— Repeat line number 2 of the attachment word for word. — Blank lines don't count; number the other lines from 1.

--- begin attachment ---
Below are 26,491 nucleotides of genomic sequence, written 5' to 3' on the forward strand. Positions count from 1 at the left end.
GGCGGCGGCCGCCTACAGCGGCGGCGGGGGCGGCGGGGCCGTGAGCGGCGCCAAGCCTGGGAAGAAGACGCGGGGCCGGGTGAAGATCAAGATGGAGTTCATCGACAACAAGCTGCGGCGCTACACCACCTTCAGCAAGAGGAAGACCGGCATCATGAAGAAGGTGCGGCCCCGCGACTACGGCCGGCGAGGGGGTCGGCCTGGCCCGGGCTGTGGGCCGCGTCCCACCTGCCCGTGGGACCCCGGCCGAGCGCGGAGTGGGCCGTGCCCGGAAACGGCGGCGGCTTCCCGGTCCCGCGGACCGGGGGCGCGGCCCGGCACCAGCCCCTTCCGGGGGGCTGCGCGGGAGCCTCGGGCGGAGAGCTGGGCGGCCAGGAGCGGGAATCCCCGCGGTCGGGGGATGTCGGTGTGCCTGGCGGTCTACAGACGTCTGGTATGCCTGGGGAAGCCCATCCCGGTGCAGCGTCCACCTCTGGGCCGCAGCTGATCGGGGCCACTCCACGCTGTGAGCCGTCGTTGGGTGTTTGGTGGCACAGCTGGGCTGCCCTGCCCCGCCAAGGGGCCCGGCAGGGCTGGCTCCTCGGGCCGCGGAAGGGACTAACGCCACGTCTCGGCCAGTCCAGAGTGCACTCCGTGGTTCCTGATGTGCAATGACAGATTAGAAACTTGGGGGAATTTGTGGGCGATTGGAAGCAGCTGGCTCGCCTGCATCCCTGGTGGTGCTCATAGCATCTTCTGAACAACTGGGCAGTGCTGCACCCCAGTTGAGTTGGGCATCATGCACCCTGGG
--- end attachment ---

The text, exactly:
GGCGGCGGCCGCCTACAGCGGCGGCGGGGGCGGCGGGGCCGTGAGCGGCGCCAAGCCTGGGAAGAAGACGCGGGGCCGGGTGAAGATCAAGATGGAGTTCATCGACAACAAGCTGCGGCGCTACACCACCTTCAGCAAGAGGAAGACCGGCATCATGAAGAAGGTGCGGCCCCGCGACTACGGCCGGCGAGGGGGTCGGCCTGGCCCGGGCTGTGGGCCGCGTCCCACCTGCCCGTGGGACCCCGGCCGAGCGCGGAGTGGGCCGTGCCCGGAAACGGCGGCGGCTTCCCGGTCCCGCGGACCGGGGGCGCGGCCCGGCACCAGCCCCTTCCGGGGGGCTGCGCGGGAGCCTCGGGCGGAGAGCTGGGCGGCCAGGAGCGGGAATCCCCGCGGTCGGGGGATGTCGGTGTGCCTGGCGGTCTACAGACGTCTGGTATGCCTGGGGAAGCCCATCCCGGTGCAGCGTCCACCTCTGGGCCGCAGCTGATCGGGGCCACTCCACGCTGTGAGCCGTCGTTGGGTGTTTGGTGGCACAGCTGGGCTGCCCTGCCCCGCCAAGGGGCCCGGCAGGGCTGGCTCCTCGGGCCGCGGAAGGGACTAACGCCACGTCTCGGCCAGTCCAGAGTGCACTCCGTGGTTCCTGATGTGCAATGACAGATTAGAAACTTGGGGGAATTTGTGGGCGATTGGAAGCAGCTGGCTCGCCTGCATCCCTGGTGGTGCTCATAGCATCTTCTGAACAACTGGGCAGTGCTGCACCCCAGTTGAGTTGGGCATCATGCACCCTGGG